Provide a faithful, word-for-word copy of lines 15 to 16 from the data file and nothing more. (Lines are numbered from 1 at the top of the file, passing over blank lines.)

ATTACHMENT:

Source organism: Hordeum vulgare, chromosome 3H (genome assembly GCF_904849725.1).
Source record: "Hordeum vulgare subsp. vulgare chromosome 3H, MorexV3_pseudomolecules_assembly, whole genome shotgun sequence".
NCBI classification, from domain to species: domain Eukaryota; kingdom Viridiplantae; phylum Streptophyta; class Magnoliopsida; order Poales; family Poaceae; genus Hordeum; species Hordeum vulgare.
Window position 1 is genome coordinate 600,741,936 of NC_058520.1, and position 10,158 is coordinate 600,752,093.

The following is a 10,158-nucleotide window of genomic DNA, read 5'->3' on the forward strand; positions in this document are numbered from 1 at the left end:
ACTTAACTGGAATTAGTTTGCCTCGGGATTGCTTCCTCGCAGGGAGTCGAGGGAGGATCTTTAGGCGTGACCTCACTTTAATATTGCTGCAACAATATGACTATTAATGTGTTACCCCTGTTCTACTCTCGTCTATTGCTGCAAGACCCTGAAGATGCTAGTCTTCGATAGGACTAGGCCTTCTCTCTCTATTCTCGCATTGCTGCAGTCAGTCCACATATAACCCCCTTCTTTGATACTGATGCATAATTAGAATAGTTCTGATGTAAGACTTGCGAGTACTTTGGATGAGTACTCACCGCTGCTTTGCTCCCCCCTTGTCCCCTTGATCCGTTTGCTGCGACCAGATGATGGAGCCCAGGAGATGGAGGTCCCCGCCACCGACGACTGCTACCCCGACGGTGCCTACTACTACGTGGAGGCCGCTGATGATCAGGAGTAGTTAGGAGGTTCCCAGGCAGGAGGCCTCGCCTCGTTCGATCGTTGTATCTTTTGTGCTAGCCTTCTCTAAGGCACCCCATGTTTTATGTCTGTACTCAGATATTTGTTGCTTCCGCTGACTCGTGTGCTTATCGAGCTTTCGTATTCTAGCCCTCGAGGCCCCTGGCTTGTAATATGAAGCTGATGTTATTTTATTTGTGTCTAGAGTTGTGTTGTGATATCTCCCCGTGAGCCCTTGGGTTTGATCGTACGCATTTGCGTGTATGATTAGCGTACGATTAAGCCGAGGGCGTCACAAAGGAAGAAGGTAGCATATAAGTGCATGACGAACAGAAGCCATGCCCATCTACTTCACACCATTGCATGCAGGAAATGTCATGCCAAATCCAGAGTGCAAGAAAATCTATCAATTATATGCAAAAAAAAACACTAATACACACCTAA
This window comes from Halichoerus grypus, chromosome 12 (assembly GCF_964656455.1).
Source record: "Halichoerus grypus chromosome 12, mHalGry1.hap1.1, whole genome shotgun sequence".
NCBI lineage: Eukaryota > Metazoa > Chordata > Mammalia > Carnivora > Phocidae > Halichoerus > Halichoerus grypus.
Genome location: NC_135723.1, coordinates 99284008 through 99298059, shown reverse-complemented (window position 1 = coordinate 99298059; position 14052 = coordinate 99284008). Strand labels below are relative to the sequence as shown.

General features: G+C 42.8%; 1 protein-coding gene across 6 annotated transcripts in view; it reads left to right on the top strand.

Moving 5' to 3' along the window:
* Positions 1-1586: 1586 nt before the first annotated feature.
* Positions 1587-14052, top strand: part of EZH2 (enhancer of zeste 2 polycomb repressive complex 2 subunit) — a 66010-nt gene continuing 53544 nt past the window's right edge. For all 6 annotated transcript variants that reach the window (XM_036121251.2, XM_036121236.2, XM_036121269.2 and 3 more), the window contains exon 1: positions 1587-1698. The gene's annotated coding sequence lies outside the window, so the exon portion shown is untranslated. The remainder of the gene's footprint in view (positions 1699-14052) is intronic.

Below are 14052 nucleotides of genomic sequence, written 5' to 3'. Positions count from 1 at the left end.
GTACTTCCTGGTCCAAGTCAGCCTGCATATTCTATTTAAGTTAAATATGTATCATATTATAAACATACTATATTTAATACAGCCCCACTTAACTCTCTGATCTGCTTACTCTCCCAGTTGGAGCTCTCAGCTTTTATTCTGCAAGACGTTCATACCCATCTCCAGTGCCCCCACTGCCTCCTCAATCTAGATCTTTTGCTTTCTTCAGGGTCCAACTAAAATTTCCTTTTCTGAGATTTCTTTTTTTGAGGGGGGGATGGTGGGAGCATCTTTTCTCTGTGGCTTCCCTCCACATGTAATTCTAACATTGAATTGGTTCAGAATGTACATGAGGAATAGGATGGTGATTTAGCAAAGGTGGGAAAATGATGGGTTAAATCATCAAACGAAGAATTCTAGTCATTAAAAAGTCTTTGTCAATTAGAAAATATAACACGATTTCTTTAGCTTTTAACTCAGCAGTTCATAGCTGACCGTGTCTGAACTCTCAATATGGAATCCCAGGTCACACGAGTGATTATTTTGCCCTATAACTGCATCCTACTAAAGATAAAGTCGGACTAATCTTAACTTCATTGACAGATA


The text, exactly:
Below are 14052 nucleotides of genomic sequence, written 5' to 3'. Positions count from 1 at the left end.
GTACTTCCTGGTCCAAGTCAGCCTGCATATTCTATTTAAGTTAAATATGTATCATATTATAAACATACTATATTTAATACAGCCCCACTTAACTCTCTGATCTGCTTACTCTCCCAGTTGGAGCTCTCAGCTTTTATTCTGCAAGACGTTCATACCCATCTCCAGTGCCCCCACTGCCTCCTCAATCTAGATCTTTTGCTTTCTTCAGGGTCCAACTAAAATTTCCTTTTCTGAGATTTCTTTTTTTGAGGGGGGGATGGTGGGAGCATCTTTTCTCTGTGGCTTCCCTCCACATGTAATTCTAACATTGAATTGGTTCAGAATGTACATGAGGAATAGGATGGTGATTTAGCAAAGGTGGGAAAATGATGGGTTAAATCATCAAACGAAGAATTCTAGTCATTAAAAAGTCTTTGTCAATTAGAAAATATAACACGATTTCTTTAGCTTTTAACTCAGCAGTTCATAGCTGACCGTGTCTGAACTCTCAATATGGAATCCCAGGTCACACGAGTGATTATTTTGCCCTATAACTGCATCCTACTAAAGATAAAGTCGGACTAATCTTAACTTCATTGACAGATA